This project examines the role of immigration in the rise of gentrification in the late twentieth century. Analysis of U.S. Census and American Community Survey data over 24 years and field surveys of gentrification in low-income neighborhoods across 23 U.S. cities reveal that most gentrifying neighborhoods were “ global” in the 1970s or became so over time. An early presence of Asians was positively associated with gentrification; and an early presence of Hispanics was positively associated with gentrification in neighborhoods with substantial shares of blacks and negatively associated with gentrification in cities with high Hispanic growth, where ethnic enclaves were more likely to form. Low-income, predominantly black neighborhoods and neighborhoods that became Asian and Hispanic destinations remained ungentrified despite the growth of gentrification during the late twentieth century. The findings suggest that the rise of immigration after 1965 brought pioneers to many low-income central-city neighborhoods, spurring gentrification in some neighborhoods and forming ethnic enclaves in others.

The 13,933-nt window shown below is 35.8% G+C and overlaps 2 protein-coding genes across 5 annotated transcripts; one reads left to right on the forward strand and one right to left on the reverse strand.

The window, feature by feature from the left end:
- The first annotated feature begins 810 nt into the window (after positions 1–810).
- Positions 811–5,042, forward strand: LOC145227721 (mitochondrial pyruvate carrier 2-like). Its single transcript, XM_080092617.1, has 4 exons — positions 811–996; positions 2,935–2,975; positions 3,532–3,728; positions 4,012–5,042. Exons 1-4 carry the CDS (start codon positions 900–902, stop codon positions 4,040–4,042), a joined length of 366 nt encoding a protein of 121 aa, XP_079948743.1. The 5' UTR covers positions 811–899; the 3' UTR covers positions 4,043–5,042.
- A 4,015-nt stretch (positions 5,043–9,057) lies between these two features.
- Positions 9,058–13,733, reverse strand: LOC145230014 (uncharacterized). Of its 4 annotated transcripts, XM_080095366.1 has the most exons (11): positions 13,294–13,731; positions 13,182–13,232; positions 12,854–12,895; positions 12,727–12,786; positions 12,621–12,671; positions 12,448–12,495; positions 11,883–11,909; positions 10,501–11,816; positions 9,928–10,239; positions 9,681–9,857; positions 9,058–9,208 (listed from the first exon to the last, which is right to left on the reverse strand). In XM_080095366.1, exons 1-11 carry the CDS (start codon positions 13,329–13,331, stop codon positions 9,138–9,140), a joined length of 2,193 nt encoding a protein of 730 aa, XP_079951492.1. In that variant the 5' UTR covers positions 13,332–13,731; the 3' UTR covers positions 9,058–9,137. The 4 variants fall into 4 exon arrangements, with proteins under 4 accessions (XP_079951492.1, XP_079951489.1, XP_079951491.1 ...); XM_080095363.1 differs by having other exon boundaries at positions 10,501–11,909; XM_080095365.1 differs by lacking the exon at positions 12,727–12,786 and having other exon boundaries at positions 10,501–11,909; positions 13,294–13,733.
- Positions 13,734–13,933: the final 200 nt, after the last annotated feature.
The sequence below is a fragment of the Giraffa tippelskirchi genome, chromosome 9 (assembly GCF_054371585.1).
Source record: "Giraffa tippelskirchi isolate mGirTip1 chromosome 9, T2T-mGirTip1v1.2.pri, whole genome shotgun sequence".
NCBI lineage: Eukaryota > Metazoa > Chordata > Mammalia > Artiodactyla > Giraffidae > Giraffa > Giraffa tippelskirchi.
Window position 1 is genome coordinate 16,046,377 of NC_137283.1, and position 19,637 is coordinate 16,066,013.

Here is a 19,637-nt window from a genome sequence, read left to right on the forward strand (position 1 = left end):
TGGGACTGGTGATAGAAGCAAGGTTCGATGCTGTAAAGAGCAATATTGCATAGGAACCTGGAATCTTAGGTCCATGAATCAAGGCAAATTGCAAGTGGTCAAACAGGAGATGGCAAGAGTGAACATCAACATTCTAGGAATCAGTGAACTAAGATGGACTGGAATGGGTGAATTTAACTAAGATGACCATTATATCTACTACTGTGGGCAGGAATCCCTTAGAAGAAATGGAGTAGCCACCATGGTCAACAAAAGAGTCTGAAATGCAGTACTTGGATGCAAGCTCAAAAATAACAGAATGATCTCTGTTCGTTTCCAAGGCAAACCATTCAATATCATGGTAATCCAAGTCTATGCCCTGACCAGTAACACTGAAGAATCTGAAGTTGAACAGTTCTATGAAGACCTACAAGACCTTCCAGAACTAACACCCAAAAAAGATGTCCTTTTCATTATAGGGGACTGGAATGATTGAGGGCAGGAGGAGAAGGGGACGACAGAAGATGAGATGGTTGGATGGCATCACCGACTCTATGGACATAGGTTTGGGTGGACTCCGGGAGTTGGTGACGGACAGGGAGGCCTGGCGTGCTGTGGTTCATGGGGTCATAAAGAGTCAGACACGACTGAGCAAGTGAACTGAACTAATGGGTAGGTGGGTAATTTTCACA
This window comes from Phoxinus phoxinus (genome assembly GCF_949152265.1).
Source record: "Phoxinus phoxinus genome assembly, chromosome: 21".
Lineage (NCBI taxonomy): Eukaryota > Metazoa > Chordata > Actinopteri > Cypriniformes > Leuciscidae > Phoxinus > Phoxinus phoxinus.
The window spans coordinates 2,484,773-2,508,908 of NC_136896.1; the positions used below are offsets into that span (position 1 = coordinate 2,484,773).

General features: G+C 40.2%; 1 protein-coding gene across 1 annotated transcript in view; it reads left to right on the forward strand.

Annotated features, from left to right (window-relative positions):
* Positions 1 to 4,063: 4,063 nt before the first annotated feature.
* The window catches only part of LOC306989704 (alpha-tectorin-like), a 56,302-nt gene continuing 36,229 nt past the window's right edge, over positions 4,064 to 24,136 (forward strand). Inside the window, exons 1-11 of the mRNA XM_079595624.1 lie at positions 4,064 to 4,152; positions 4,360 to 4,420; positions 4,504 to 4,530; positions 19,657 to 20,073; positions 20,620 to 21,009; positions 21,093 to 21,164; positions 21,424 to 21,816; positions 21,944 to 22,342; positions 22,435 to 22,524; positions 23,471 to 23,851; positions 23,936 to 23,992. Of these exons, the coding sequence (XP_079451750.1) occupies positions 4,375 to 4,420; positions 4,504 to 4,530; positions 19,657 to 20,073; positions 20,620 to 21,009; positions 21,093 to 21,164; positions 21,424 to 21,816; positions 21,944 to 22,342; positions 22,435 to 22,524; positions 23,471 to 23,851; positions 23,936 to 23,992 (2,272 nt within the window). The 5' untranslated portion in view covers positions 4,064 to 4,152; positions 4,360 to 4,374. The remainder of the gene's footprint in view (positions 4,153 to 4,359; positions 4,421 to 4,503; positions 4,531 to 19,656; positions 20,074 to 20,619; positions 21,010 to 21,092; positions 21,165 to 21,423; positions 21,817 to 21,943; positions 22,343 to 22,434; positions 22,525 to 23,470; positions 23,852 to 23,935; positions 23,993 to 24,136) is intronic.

The article stemming from this project was published here: Hwang, Jackelyn. 2016. "Pioneers of Gentrification: Transformation in Global Neighborhoods in Urban America in the Late Twentieth Century." Demography 53(1):189-213.
You can find the replication data for the study here: doi:10.7910/DVN/1NQQCG.